293/365 – Catalonia – D.O. Alella – Tiana – Bodegas Parxet – Marques de Alella Pansa Blanca 2012
You’ve Got Time………,
Marques de Alella Pansa Blanca 2012, 100% Pansa Blanca
What I miss, at times, is the possibility to multiply into two or three, so that I could cover more ground and be at several places at the same time! I wonder why they (Egyptians and Babylonians) decided we should have only 24 hours in a day? Does not work for me! So, probably have to do something about it. Sleep less? Spend fewer minutes in the bathroom? Stop writing the blog? Nope, not an option! I have way to much fun doing just that! Some people don’t believe time truly exists. They maintain that at the most fundamental realm of human reality, the universal concept becomes defunct. Now; it’s all very well to have a theory and everything, but as the ten or so wines have to be tasted and that takes some time, I say…. those scientific types are a bunch of crazy bastards.
The D.O. Alella has a Mediterranean climate, with less than 600mm of rainfall per year and an average annual temperature of 15°C. Nonetheless, each vineyard is influenced by the microclimates of the area, where variables such as altitude, differing slopes, proximity to wooded areas, prevailing winds etc, can alter the characteristics of the grapes. The Alella region is formed by a great mass of granite. The soils are generally poor in nutrients, with low water retention and a moderate pH. It’s texture is variable: from the rough sandy sauló on the maritime side of the area, to the sandy clays on the inland plain.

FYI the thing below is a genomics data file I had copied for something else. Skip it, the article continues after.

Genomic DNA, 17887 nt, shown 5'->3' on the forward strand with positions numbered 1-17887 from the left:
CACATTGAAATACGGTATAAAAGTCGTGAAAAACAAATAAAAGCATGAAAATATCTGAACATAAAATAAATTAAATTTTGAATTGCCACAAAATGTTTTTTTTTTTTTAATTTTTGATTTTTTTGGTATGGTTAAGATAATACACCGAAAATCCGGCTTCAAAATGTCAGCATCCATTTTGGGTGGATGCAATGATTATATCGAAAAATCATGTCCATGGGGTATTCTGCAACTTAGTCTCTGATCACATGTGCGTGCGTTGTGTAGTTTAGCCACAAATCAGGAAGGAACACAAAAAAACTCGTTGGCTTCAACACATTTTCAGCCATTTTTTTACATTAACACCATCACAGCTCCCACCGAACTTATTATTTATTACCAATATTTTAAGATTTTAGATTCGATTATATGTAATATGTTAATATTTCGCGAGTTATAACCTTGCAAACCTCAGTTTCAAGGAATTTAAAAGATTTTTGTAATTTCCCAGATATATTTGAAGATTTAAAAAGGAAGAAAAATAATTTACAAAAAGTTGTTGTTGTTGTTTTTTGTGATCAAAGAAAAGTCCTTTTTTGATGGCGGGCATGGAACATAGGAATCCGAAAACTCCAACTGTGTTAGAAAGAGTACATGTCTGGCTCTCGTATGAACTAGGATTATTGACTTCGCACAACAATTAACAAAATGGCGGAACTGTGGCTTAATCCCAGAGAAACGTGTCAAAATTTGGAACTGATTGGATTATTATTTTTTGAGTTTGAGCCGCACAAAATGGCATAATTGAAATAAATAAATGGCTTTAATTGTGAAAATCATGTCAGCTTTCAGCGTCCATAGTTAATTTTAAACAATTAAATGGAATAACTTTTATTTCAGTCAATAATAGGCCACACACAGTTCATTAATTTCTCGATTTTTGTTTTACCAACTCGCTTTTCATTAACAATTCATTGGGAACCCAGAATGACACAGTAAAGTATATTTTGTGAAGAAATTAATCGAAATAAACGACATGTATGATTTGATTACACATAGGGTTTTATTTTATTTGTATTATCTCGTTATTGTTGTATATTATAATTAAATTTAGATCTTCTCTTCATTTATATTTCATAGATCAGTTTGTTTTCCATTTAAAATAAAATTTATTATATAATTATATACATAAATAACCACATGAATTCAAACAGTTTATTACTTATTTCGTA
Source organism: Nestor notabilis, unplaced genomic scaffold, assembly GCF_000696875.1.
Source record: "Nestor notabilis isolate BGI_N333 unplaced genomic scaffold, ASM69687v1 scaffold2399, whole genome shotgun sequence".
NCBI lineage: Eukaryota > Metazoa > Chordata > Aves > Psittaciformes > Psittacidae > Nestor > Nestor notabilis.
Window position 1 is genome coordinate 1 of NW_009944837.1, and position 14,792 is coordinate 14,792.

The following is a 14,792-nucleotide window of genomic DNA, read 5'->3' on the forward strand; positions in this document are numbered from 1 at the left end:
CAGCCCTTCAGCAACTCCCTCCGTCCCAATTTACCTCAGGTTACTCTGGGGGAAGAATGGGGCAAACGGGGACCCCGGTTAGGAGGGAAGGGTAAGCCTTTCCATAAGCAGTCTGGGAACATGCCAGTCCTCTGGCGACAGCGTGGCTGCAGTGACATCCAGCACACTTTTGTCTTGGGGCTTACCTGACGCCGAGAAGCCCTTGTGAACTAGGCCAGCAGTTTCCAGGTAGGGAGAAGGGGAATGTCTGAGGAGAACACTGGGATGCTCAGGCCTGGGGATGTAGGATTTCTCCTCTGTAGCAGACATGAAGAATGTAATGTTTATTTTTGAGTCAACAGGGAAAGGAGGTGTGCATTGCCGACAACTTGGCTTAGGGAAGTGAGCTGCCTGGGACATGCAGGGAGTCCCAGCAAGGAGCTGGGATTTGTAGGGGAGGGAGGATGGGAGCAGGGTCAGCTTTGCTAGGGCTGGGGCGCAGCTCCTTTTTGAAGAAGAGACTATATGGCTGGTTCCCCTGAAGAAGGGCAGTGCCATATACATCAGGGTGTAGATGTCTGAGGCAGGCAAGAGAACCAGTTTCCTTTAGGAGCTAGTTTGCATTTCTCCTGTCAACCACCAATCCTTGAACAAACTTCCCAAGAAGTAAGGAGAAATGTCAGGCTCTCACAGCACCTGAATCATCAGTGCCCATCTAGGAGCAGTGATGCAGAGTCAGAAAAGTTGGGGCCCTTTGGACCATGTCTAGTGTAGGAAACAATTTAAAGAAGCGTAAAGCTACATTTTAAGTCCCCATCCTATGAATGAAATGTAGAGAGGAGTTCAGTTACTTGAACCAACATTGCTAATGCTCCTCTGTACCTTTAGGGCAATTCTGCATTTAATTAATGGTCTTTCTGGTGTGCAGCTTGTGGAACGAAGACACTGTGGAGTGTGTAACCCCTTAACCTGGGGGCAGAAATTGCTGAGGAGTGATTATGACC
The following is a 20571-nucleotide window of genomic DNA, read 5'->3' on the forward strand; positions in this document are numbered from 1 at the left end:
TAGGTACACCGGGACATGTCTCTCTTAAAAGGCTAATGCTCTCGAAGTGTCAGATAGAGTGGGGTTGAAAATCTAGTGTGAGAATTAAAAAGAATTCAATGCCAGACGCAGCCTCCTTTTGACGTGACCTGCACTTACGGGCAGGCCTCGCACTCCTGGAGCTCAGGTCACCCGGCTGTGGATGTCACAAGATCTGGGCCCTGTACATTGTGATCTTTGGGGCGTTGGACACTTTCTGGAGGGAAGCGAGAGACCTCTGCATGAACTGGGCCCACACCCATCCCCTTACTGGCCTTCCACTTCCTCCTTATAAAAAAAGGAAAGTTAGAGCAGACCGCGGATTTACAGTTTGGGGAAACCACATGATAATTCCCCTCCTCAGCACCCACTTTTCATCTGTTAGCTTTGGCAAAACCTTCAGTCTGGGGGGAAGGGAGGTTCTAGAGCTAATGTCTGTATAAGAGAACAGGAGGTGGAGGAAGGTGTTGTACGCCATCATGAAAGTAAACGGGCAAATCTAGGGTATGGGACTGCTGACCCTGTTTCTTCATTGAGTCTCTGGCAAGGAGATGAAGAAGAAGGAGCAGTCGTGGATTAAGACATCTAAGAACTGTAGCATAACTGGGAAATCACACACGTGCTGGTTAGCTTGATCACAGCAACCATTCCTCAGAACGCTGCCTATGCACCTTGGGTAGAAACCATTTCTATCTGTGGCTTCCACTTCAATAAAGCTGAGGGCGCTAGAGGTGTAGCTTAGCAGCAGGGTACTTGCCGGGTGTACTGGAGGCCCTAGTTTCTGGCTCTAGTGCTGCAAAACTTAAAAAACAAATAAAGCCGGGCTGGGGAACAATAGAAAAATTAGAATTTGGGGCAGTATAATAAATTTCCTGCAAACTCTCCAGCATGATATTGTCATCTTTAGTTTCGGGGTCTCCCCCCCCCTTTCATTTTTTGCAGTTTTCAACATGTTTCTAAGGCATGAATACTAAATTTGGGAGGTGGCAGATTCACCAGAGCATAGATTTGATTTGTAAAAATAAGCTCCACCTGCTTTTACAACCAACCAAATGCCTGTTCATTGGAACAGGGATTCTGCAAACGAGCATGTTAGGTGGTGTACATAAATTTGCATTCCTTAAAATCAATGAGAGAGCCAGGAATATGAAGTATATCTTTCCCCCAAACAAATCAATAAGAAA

The Bodegas Parxet company has around 200 hectares of vineyards in the districts of Sta. Maria de Martorelles, Montornès del Vallès, Sant Fost de Campsentelles, Alella and la Roca del Vallès. The varieties planted are principally Pansa Blanca. They also have Macabeu and Parellada, all three of which have a medium to long vegetative cycle. Introduced varieties – with excellent results – Chardonnay and Pinot Noir, which both have a shorter cycle.
The vineyards are planted at a density of 3.700 vines per Hectare with 2,2 m between rows and 1.2m between the vines. This creates competition between the plants and enables, together with the trellising, to achieve a high leaf canopy area (1,4 m2). The rows are planted from North to South, and where possible on flat land. Whilst the older vineyards are still in Gobelet (bush-vine) form, the newer plantations are all trellised using the Cordon de royat system. The vines are pruned short, leaving 4 spurs with 2 shoots each to achieve the ideal balance of vigor and production.
Different types of grass are sowed between the rows to limit the vigour and production and improve the qualitative potential of the vines forcing their roots deeper. This also facilitates mechanisation and minimizes erosion on the steeper slopes. In the vineyards they apply a reasoned approach to phytosanitary protection, requiring a deep knowledge of the habitat and the biological cycle of plagues and parasites as well as the climatic characteristics of the area.
91 to go!